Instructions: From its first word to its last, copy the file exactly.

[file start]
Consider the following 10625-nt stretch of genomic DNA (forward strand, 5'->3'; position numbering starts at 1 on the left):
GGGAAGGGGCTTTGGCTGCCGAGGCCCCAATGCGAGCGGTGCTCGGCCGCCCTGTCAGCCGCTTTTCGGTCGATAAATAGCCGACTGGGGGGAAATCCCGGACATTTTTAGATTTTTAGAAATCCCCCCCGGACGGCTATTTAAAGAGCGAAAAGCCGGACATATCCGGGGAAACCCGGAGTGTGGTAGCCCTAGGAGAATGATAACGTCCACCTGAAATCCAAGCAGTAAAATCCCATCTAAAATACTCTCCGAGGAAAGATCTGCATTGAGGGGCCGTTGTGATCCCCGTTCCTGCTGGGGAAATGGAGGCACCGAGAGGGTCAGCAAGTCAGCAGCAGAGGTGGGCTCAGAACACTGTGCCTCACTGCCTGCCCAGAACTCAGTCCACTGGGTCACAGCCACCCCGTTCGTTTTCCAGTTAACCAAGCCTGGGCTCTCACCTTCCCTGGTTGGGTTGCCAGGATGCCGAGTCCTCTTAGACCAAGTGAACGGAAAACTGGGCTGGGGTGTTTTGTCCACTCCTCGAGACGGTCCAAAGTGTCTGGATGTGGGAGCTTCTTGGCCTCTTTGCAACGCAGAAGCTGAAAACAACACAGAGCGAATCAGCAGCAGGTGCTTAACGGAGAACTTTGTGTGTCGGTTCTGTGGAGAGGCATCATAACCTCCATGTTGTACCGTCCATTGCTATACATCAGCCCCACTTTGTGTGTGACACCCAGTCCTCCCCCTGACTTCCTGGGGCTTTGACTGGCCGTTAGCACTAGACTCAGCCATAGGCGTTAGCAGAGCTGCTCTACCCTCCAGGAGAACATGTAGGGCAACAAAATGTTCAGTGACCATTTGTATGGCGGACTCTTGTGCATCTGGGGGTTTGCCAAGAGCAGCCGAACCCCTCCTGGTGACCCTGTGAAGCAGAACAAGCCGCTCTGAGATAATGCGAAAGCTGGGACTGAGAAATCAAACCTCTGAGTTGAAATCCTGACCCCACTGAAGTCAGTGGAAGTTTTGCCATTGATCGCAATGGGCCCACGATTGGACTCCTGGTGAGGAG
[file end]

Consider the following 10625-nt stretch of genomic DNA (forward strand, 5'->3'; position numbering starts at 1 on the left):
GGGAAGGGGCTTTGGCTGCCGAGGCCCCAATGCGAGCGGTGCTCGGCCGCCCTGTCAGCCGCTTTTCGGTCGATAAATAGCCGACTGGGGGGAAATCCCGGACATTTTTAGATTTTTAGAAATCCCCCCCGGACGGCTATTTAAAGAGCGAAAAGCCGGACATATCCGGGGAAACCCGGAGTGTGGTAGCCCTAGGAGAATGATAACGTCCACCTGAAATCCAAGCAGTAAAATCCCATCTAAAATACTCTCCGAGGAAAGATCTGCATTGAGGGGCCGTTGTGATCCCCGTTCCTGCTGGGGAAATGGAGGCACCGAGAGGGTCAGCAAGTCAGCAGCAGAGGTGGGCTCAGAACACTGTGCCTCACTGCCTGCCCAGAACTCAGTCCACTGGGTCACAGCCACCCCGTTCGTTTTCCAGTTAACCAAGCCTGGGCTCTCACCTTCCCTGGTTGGGTTGCCAGGATGCCGAGTCCTCTTAGACCAAGTGAACGGAAAACTGGGCTGGGGTGTTTTGTCCACTCCTCGAGACGGTCCAAAGTGTCTGGATGTGGGAGCTTCTTGGCCTCTTTGCAACGCAGAAGCTGAAAACAACACAGAGCGAATCAGCAGCAGGTGCTTAACGGAGAACTTTGTGTGTCGGTTCTGTGGAGAGGCATCATAACCTCCATGTTGTACCGTCCATTGCTATACATCAGCCCCACTTTGTGTGTGACACCCAGTCCTCCCCCTGACTTCCTGGGGCTTTGACTGGCCGTTAGCACTAGACTCAGCCATAGGCGTTAGCAGAGCTGCTCTACCCTCCAGGAGAACATGTAGGGCAACAAAATGTTCAGTGACCATTTGTATGGCGGACTCTTGTGCATCTGGGGGTTTGCCAAGAGCAGCCGAACCCCTCCTGGTGACCCTGTGAAGCAGAACAAGCCGCTCTGAGATAATGCGAAAGCTGGGACTGAGAAATCAAACCTCTGAGTTGAAATCCTGACCCCACTGAAGTCAGTGGAAGTTTTGCCATTGATCGCAATGGGCCCACGATTGGACTCCTGGTGAGGAG